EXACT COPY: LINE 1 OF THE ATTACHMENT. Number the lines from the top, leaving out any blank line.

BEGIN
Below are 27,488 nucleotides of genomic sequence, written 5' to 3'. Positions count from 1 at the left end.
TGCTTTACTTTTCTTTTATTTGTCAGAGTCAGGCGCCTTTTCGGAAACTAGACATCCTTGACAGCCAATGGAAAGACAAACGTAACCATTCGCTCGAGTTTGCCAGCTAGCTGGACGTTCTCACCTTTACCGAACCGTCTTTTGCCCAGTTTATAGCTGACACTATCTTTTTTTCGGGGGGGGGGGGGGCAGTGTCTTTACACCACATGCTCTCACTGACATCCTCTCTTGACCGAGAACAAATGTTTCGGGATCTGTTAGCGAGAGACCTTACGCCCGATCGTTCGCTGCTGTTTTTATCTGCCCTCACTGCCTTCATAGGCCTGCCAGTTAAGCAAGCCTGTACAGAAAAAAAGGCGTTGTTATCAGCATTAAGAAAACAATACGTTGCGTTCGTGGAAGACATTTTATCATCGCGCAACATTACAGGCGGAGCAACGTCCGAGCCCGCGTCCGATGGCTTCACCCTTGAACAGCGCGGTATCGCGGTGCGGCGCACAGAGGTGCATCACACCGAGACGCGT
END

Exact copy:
Below are 27,488 nucleotides of genomic sequence, written 5' to 3'. Positions count from 1 at the left end.